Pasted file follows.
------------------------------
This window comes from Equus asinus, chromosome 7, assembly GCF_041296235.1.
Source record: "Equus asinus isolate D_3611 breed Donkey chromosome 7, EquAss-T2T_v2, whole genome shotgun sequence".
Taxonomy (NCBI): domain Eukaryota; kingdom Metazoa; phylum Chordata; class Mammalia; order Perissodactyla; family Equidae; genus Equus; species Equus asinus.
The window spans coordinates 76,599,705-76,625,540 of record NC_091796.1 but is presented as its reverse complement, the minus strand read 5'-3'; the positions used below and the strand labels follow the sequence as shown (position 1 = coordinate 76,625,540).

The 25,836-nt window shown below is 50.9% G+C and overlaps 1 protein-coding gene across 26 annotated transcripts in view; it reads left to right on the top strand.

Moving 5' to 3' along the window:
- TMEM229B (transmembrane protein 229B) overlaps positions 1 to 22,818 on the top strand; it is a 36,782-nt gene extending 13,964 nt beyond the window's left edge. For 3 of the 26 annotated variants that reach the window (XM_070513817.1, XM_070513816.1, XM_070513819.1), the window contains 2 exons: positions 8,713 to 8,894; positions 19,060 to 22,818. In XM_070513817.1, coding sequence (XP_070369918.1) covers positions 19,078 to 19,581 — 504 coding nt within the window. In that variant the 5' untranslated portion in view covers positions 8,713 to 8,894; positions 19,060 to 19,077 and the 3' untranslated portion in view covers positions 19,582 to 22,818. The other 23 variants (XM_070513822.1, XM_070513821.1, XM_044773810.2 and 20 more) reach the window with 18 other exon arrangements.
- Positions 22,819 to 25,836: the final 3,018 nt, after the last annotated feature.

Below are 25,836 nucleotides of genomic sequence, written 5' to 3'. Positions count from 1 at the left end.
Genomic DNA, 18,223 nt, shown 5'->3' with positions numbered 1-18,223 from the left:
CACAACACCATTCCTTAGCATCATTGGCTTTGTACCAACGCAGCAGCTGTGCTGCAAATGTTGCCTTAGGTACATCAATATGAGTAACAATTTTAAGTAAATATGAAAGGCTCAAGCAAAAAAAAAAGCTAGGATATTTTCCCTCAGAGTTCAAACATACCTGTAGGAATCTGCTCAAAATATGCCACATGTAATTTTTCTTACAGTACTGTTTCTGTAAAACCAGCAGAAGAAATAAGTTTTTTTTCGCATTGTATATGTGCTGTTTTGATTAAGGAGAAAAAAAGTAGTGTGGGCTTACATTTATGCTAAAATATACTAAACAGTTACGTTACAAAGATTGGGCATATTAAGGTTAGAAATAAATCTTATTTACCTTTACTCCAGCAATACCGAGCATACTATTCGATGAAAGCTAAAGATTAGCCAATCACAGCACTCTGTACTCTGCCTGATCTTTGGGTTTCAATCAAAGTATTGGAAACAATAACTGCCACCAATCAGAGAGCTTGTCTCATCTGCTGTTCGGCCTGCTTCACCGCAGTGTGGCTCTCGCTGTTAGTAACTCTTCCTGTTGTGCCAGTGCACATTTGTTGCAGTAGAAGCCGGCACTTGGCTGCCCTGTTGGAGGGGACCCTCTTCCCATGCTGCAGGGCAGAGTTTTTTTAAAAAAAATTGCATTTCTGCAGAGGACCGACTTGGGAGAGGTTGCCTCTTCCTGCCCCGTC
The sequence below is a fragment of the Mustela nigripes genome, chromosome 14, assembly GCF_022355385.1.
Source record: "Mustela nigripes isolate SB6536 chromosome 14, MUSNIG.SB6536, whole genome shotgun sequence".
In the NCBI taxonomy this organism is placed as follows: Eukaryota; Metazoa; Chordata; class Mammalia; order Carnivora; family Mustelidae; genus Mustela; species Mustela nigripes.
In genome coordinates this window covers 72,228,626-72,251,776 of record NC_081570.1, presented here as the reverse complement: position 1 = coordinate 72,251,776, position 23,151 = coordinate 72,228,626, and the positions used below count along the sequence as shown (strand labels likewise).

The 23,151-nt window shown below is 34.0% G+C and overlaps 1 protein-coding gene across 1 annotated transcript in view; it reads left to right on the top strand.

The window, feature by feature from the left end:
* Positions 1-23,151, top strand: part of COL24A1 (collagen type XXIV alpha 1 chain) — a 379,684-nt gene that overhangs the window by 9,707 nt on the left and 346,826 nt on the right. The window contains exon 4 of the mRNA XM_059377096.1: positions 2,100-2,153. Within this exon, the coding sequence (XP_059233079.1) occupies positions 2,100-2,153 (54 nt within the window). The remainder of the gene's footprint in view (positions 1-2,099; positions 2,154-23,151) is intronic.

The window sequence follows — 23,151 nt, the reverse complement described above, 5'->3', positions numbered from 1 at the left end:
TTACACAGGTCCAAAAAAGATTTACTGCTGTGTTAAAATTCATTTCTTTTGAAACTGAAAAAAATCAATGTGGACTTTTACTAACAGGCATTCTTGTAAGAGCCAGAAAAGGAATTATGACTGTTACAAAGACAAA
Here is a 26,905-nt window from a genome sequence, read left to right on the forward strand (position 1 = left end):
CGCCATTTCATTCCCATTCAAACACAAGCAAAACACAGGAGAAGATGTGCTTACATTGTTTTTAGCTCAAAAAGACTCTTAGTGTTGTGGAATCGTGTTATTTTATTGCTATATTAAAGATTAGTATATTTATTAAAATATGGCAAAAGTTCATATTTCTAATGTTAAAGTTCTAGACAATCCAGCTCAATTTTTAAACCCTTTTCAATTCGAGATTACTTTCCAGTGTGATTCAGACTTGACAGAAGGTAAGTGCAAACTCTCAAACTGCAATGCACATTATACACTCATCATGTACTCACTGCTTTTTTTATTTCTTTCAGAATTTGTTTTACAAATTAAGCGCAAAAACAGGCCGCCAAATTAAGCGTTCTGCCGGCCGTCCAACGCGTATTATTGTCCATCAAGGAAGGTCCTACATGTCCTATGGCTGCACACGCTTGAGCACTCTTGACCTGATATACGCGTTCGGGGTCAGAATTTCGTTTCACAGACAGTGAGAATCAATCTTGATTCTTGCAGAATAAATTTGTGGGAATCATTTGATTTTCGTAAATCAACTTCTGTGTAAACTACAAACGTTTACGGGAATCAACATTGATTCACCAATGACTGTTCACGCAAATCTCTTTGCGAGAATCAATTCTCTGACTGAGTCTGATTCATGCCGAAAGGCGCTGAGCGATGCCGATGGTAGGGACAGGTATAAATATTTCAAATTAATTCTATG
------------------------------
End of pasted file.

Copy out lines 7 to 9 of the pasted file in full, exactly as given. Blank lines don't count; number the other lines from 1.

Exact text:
- TMEM229B (transmembrane protein 229B) overlaps positions 1 to 22,818 on the top strand; it is a 36,782-nt gene extending 13,964 nt beyond the window's left edge. For 3 of the 26 annotated variants that reach the window (XM_070513817.1, XM_070513816.1, XM_070513819.1), the window contains 2 exons: positions 8,713 to 8,894; positions 19,060 to 22,818. In XM_070513817.1, coding sequence (XP_070369918.1) covers positions 19,078 to 19,581 — 504 coding nt within the window. In that variant the 5' untranslated portion in view covers positions 8,713 to 8,894; positions 19,060 to 19,077 and the 3' untranslated portion in view covers positions 19,582 to 22,818. The other 23 variants (XM_070513822.1, XM_070513821.1, XM_044773810.2 and 20 more) reach the window with 18 other exon arrangements.
- Positions 22,819 to 25,836: the final 3,018 nt, after the last annotated feature.

Below are 25,836 nucleotides of genomic sequence, written 5' to 3'. Positions count from 1 at the left end.